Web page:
Average NCT wait times still rising amid confusion over ‘free tests’

Fianna Fáil’s James O’Connor claims motorists waiting longer than 28 days entitled to free test

Average wait times for NCT appointments have surpassed those reported in early September as the service continues to struggle with backlogs.

The Oireachtas Transport Committee will be asked to examine claims that free tests due to those awaiting appointments have not been forthcoming.

The Road Safety Authority (RSA) said the National Car Testing Service (NCTS), which it oversees, have come under extreme pressure in the first quarter of the year after most closed for almost two weeks at Christmas.

According to the RSA, the average “lead-in” time for tests in mid-January was 26.5 days, compared to 24.1 at the start of September.


The longest average wait time in mid-January was recorded in Kells, Co Meath (42 days) and the shortest in Carndonagh, Co Donegal (average eight days).

However, such averages bear little relation to the experience of many motorists who complain of delays running to several months.

Efforts by the RSA and Applus, the company that runs the centres, to speed up the service, which has been crippled by a lack of qualified mechanics, have yet to cut into waiting times.

Sinn Féin TD Darren O’Rourke has written to his colleagues on the Oireachtas Transport Committee with a view to addressing reports that free tests have not been issued and to invite the RSA to attend a committee hearing.

On Sunday, Fianna Fáil transport spokesman James O’Connor claimed thousands of motorists are probably entitled to free tests because of the failure of centres to provide appointments within 28 days. However, none have yet been offered, he said.

Neither Applus nor the RSA have yet responded to requests for comment regarding the free testing.

Mr O’Rourke, who will raise the ongoing backlogs with the recently appointed Minister of State for Transport Jack Chambers on Thursday, said Applus should be held to account for its shortcomings.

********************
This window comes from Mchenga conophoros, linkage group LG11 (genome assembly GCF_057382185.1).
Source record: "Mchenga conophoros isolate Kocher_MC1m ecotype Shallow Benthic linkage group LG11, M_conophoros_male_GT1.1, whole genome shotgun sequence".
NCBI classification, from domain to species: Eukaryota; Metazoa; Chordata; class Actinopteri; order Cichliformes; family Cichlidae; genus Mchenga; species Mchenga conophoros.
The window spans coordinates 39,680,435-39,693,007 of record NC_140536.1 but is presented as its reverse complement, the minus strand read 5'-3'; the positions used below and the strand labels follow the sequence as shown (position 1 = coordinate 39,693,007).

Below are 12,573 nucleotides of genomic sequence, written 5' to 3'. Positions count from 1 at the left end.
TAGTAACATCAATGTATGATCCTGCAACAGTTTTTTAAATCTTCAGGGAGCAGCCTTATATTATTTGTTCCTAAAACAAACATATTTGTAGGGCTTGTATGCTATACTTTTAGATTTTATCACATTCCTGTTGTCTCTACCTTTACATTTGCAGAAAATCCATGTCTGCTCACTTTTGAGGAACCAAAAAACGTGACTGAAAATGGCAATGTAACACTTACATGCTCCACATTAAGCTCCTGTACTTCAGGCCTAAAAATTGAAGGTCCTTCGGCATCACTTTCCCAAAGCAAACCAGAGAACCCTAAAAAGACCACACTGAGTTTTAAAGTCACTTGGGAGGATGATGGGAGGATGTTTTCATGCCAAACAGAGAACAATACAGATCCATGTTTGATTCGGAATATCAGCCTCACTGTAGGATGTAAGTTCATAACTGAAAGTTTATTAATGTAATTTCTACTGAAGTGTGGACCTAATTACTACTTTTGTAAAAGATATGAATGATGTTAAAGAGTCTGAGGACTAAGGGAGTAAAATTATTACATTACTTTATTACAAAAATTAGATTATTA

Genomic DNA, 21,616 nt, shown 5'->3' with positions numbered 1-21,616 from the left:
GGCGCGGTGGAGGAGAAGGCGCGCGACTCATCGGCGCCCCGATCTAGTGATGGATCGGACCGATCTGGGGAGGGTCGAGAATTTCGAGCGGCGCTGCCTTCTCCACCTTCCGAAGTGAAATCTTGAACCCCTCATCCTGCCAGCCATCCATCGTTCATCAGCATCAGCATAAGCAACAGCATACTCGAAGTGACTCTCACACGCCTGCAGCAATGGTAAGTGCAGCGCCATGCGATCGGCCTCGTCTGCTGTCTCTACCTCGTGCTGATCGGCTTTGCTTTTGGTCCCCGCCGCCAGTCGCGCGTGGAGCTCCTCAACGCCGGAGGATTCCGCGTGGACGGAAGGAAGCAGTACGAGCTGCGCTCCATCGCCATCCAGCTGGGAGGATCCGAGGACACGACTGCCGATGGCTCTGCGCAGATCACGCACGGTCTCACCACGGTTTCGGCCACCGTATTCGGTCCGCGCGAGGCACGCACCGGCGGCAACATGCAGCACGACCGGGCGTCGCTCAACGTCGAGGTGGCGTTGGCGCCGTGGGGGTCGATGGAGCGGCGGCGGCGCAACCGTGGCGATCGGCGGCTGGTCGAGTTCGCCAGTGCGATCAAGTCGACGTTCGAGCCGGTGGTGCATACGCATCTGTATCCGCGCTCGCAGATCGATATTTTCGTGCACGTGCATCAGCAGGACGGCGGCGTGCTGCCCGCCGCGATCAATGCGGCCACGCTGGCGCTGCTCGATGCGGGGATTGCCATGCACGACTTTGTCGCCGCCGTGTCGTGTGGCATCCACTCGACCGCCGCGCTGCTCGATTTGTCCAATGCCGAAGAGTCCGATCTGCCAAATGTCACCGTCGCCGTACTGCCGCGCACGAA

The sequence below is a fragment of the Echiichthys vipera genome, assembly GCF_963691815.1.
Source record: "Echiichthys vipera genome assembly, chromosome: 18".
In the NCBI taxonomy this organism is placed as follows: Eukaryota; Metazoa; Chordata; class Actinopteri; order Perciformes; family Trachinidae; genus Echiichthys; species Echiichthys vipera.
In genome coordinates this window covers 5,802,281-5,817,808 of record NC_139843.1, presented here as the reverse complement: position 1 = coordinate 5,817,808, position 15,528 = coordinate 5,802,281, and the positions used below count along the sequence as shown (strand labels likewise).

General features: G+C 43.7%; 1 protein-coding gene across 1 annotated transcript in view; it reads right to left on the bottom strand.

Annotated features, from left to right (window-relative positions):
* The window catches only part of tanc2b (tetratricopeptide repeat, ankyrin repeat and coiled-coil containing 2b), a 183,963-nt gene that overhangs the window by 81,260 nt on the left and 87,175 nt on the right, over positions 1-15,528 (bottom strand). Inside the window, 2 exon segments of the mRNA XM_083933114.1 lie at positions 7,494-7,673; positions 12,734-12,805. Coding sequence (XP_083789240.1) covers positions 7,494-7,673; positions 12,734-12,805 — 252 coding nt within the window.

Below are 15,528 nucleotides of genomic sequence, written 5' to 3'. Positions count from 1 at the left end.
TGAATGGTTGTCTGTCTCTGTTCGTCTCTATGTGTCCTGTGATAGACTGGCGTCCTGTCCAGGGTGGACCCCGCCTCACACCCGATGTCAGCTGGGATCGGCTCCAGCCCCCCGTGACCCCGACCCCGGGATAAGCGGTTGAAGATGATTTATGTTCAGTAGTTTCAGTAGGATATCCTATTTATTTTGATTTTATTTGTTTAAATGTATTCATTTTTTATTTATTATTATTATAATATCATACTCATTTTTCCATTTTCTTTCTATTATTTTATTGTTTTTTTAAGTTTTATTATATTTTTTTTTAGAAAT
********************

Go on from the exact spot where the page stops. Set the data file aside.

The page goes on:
“If it’s incapable of delivering the service, and it’s not living up to its contracted obligations at this time, well then the State needs to consider all options,” he said, including the possibility of a State body assuming the service.

A proposed pilot scheme to introduce non-mechanic testers to carry out certain parts of the test is likely to be rejected in a forthcoming ballot by Siptu-represented staff in affected Dublin centres.

Speaking earlier this month, Jack Chambers said weekly test capacity had been increasing, from 25,000 to 30,000 at the end of last year, and to 35,000 by the end of January.

“We’ve been informed by the Road Safety Authority that the objective and the target is that by the end of May of this year we should be back to a 12-day average waiting time,” he said, referencing pre-Covid schedules.

However, the problems appear to be as acute as ever. A spokesman for the RSA said that aside from pent-up demand due to Covid-19, and related staff absenteeism and customer no-shows or cancellations, a lack of new car availability has increased the number of older vehicles requiring NCTs.

Customers who require faster appointments sooner can place themselves on a priority list, he said, adding that the vast majority of those who do so receive an appointment within four weeks.

Last year, the NCT Service received 60,000 late notice cancellations as well as 85,000 instances where a customer did not show up, making it difficult to reassign slots.

“Every effort is being made to manage the demand at this busy time, including the recruitment of additional vehicle inspectors, secondment of vehicle inspectors from a sister company in Spain on a temporary basis and the provision of overtime.”

A further 43 vehicle inspectors from outside the EU/EEA were recently recruited and placed in the centres “under most pressure”.

Mark Hilliard

Mark Hilliard

Mark Hilliard is a reporter with The Irish Times